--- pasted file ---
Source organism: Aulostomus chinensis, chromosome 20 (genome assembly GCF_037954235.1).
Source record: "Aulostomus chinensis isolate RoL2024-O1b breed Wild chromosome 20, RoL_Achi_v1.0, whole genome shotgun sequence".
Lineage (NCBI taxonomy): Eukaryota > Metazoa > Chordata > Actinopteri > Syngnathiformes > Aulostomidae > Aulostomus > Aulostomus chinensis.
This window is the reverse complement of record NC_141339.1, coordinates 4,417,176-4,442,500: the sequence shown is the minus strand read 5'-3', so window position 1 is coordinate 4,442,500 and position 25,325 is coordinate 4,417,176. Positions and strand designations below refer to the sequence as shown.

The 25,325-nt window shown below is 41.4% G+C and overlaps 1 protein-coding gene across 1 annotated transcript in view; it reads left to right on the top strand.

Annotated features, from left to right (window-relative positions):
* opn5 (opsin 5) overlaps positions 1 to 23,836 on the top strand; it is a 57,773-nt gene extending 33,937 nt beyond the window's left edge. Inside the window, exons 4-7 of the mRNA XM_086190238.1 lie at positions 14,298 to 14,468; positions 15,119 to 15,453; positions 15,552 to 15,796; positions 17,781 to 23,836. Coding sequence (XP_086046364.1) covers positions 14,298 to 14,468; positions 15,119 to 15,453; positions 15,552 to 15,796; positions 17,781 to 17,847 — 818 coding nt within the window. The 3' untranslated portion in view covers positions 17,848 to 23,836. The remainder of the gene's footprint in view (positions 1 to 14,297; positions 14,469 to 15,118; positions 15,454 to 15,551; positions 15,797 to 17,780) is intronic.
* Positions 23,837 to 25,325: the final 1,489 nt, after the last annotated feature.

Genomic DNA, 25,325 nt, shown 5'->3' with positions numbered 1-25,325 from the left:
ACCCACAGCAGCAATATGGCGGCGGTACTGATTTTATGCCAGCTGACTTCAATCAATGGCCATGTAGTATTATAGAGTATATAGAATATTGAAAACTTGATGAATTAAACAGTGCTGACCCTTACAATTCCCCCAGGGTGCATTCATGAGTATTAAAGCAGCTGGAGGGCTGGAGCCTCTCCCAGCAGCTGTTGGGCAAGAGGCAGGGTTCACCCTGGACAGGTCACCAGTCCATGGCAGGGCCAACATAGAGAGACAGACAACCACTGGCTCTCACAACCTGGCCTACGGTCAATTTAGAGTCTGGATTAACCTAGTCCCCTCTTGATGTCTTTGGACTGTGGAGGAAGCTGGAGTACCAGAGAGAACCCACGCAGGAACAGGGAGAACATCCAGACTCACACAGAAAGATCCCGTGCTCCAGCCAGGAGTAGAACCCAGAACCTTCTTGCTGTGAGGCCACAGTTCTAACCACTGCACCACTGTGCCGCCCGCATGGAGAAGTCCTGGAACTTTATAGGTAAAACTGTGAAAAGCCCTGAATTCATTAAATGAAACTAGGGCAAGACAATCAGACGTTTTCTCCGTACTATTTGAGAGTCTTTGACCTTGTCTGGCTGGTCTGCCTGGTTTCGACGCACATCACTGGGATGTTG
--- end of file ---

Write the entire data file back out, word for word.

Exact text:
Source organism: Aulostomus chinensis, chromosome 20 (genome assembly GCF_037954235.1).
Source record: "Aulostomus chinensis isolate RoL2024-O1b breed Wild chromosome 20, RoL_Achi_v1.0, whole genome shotgun sequence".
Lineage (NCBI taxonomy): Eukaryota > Metazoa > Chordata > Actinopteri > Syngnathiformes > Aulostomidae > Aulostomus > Aulostomus chinensis.
This window is the reverse complement of record NC_141339.1, coordinates 4,417,176-4,442,500: the sequence shown is the minus strand read 5'-3', so window position 1 is coordinate 4,442,500 and position 25,325 is coordinate 4,417,176. Positions and strand designations below refer to the sequence as shown.

The 25,325-nt window shown below is 41.4% G+C and overlaps 1 protein-coding gene across 1 annotated transcript in view; it reads left to right on the top strand.

Annotated features, from left to right (window-relative positions):
* opn5 (opsin 5) overlaps positions 1 to 23,836 on the top strand; it is a 57,773-nt gene extending 33,937 nt beyond the window's left edge. Inside the window, exons 4-7 of the mRNA XM_086190238.1 lie at positions 14,298 to 14,468; positions 15,119 to 15,453; positions 15,552 to 15,796; positions 17,781 to 23,836. Coding sequence (XP_086046364.1) covers positions 14,298 to 14,468; positions 15,119 to 15,453; positions 15,552 to 15,796; positions 17,781 to 17,847 — 818 coding nt within the window. The 3' untranslated portion in view covers positions 17,848 to 23,836. The remainder of the gene's footprint in view (positions 1 to 14,297; positions 14,469 to 15,118; positions 15,454 to 15,551; positions 15,797 to 17,780) is intronic.
* Positions 23,837 to 25,325: the final 1,489 nt, after the last annotated feature.

Genomic DNA, 25,325 nt, shown 5'->3' with positions numbered 1-25,325 from the left:
ACCCACAGCAGCAATATGGCGGCGGTACTGATTTTATGCCAGCTGACTTCAATCAATGGCCATGTAGTATTATAGAGTATATAGAATATTGAAAACTTGATGAATTAAACAGTGCTGACCCTTACAATTCCCCCAGGGTGCATTCATGAGTATTAAAGCAGCTGGAGGGCTGGAGCCTCTCCCAGCAGCTGTTGGGCAAGAGGCAGGGTTCACCCTGGACAGGTCACCAGTCCATGGCAGGGCCAACATAGAGAGACAGACAACCACTGGCTCTCACAACCTGGCCTACGGTCAATTTAGAGTCTGGATTAACCTAGTCCCCTCTTGATGTCTTTGGACTGTGGAGGAAGCTGGAGTACCAGAGAGAACCCACGCAGGAACAGGGAGAACATCCAGACTCACACAGAAAGATCCCGTGCTCCAGCCAGGAGTAGAACCCAGAACCTTCTTGCTGTGAGGCCACAGTTCTAACCACTGCACCACTGTGCCGCCCGCATGGAGAAGTCCTGGAACTTTATAGGTAAAACTGTGAAAAGCCCTGAATTCATTAAATGAAACTAGGGCAAGACAATCAGACGTTTTCTCCGTACTATTTGAGAGTCTTTGACCTTGTCTGGCTGGTCTGCCTGGTTTCGACGCACATCACTGGGATGTTG